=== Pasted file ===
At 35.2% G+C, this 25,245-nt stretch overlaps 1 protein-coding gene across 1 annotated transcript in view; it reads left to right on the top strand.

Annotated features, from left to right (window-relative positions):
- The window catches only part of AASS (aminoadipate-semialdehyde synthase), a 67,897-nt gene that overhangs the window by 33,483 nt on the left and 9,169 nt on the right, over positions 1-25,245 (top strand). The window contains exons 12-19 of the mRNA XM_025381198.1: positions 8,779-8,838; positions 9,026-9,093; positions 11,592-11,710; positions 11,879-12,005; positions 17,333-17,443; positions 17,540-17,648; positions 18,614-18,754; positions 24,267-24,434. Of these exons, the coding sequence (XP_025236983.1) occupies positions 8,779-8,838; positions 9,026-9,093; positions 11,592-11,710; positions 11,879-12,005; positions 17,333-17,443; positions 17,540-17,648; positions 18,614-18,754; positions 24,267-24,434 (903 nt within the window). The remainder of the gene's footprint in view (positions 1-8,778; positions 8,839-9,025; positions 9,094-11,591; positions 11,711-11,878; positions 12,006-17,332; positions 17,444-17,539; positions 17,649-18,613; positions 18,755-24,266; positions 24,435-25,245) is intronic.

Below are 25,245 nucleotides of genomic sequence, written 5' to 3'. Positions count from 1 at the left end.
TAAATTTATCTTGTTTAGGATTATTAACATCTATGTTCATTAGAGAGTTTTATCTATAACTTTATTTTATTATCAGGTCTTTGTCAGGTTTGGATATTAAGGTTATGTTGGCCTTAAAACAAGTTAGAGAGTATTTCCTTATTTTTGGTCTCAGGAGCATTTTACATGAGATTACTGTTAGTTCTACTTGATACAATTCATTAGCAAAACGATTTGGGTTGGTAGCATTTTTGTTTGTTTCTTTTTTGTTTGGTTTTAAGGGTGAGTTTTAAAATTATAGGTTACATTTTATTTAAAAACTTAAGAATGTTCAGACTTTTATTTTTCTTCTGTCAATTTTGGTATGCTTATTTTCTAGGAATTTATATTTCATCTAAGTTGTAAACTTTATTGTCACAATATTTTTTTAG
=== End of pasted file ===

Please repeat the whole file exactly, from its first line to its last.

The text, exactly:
At 35.2% G+C, this 25,245-nt stretch overlaps 1 protein-coding gene across 1 annotated transcript in view; it reads left to right on the top strand.

Annotated features, from left to right (window-relative positions):
- The window catches only part of AASS (aminoadipate-semialdehyde synthase), a 67,897-nt gene that overhangs the window by 33,483 nt on the left and 9,169 nt on the right, over positions 1-25,245 (top strand). The window contains exons 12-19 of the mRNA XM_025381198.1: positions 8,779-8,838; positions 9,026-9,093; positions 11,592-11,710; positions 11,879-12,005; positions 17,333-17,443; positions 17,540-17,648; positions 18,614-18,754; positions 24,267-24,434. Of these exons, the coding sequence (XP_025236983.1) occupies positions 8,779-8,838; positions 9,026-9,093; positions 11,592-11,710; positions 11,879-12,005; positions 17,333-17,443; positions 17,540-17,648; positions 18,614-18,754; positions 24,267-24,434 (903 nt within the window). The remainder of the gene's footprint in view (positions 1-8,778; positions 8,839-9,025; positions 9,094-11,591; positions 11,711-11,878; positions 12,006-17,332; positions 17,444-17,539; positions 17,649-18,613; positions 18,755-24,266; positions 24,435-25,245) is intronic.

Below are 25,245 nucleotides of genomic sequence, written 5' to 3'. Positions count from 1 at the left end.
TAAATTTATCTTGTTTAGGATTATTAACATCTATGTTCATTAGAGAGTTTTATCTATAACTTTATTTTATTATCAGGTCTTTGTCAGGTTTGGATATTAAGGTTATGTTGGCCTTAAAACAAGTTAGAGAGTATTTCCTTATTTTTGGTCTCAGGAGCATTTTACATGAGATTACTGTTAGTTCTACTTGATACAATTCATTAGCAAAACGATTTGGGTTGGTAGCATTTTTGTTTGTTTCTTTTTTGTTTGGTTTTAAGGGTGAGTTTTAAAATTATAGGTTACATTTTATTTAAAAACTTAAGAATGTTCAGACTTTTATTTTTCTTCTGTCAATTTTGGTATGCTTATTTTCTAGGAATTTATATTTCATCTAAGTTGTAAACTTTATTGTCACAATATTTTTTTAG